In New Jersey, a stalking charge can result in a felony conviction and imposition of a special restraining order under N.J.S.A. 2C:12-10.1. The Statute provides:
N.J.S.A. 2C:12-10. Definitions; Stalking Designated a Crime; Degrees.
a. As used in this act:
b. A person is guilty of stalking, a crime of the fourth degree, if he purposefully or knowingly engages in a course of conduct directed at a specific person that would cause a reasonable person to fear for his safety or the safety of a third person or suffer other emotional distress.
c. A person is guilty of a crime of the third degree if he commits the crime of stalking in violation of an existing court order prohibiting the behavior.
d. A person who commits a second or subsequent offense of stalking against the same victim is guilty of a crime of the third degree.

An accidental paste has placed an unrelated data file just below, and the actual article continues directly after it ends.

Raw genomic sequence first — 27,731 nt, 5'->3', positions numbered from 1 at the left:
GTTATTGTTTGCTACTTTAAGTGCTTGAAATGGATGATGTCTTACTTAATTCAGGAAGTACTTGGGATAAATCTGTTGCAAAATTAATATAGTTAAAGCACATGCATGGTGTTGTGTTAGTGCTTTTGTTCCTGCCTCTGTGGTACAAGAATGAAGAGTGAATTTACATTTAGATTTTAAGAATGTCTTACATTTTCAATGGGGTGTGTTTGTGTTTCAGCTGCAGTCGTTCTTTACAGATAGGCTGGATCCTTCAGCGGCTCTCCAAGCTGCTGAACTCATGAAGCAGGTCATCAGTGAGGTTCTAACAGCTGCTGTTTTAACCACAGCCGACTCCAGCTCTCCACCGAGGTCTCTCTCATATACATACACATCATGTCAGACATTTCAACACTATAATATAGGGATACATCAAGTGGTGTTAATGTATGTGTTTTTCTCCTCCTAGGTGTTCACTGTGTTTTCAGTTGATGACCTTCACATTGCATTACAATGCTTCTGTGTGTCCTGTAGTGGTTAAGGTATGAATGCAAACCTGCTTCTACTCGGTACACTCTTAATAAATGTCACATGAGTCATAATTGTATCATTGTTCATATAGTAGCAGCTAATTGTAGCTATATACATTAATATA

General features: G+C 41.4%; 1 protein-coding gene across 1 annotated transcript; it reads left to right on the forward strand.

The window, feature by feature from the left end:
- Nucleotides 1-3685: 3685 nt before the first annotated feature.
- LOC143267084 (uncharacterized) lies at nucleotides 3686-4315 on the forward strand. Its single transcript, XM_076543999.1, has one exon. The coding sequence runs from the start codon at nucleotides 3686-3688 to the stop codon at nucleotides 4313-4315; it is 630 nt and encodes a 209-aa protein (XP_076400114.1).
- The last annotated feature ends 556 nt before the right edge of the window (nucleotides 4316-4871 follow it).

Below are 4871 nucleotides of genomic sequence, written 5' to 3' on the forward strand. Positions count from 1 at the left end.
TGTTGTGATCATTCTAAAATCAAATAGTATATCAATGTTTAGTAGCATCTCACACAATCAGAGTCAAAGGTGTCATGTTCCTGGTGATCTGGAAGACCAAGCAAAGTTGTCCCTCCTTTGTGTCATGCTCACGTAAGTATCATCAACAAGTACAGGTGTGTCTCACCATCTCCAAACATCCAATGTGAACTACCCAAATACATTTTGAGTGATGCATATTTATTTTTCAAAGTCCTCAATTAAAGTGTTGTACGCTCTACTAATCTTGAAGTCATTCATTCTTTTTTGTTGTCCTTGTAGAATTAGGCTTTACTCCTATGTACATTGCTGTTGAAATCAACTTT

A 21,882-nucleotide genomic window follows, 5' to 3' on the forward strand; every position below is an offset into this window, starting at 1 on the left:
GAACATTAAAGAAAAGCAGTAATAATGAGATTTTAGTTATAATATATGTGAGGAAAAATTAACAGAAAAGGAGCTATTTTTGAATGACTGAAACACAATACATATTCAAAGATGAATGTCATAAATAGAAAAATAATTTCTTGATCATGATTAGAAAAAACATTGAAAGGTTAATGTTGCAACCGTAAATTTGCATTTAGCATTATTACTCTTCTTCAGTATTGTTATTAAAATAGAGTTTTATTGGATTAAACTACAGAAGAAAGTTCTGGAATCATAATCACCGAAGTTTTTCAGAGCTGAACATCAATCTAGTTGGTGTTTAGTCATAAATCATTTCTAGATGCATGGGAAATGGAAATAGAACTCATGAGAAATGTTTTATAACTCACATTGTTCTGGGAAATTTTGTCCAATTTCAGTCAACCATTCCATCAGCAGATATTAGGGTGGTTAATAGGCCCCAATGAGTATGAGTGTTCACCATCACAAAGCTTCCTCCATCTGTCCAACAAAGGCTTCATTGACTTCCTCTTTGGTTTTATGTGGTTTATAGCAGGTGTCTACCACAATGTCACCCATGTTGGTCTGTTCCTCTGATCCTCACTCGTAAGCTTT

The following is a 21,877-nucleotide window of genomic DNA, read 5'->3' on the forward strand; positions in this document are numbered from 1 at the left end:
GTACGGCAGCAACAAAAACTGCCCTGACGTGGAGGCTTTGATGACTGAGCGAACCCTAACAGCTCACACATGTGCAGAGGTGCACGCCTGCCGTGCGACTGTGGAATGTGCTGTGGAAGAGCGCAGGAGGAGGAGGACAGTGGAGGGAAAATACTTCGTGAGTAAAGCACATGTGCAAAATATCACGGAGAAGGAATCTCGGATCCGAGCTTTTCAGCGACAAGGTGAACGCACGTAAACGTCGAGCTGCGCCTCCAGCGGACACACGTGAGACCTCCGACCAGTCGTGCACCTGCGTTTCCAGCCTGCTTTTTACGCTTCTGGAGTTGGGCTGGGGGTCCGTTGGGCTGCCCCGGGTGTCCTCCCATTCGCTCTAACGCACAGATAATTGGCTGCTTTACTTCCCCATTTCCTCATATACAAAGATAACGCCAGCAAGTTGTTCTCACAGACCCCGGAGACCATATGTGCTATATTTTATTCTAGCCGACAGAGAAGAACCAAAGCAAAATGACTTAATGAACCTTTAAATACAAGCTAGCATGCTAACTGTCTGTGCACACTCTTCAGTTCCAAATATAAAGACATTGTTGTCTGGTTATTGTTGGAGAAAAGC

e. A person is guilty of a crime of the third degree if he commits the crime of stalking while serving a term of imprisonment or while on parole or probation as the result of a conviction for any indictable offense under the laws of this State, any other state or the United States.
f. This act shall not apply to conduct which occurs during organized group picketing.
SOURCE. Adopted. L. 1992, c. 209, §1, effective January 5, 1993. Amended. L. 1996, c. 39, §1, effective June 20, 1996; L. 1998, c. 17, §3, effective May 6, 1998; L. 1999, c. 47, §1, effective March 12, 1999; L. 2001, c. 220, §2, effective August 24, 2001; L. 2009, c. 28, §1, effective March 21, 2009.
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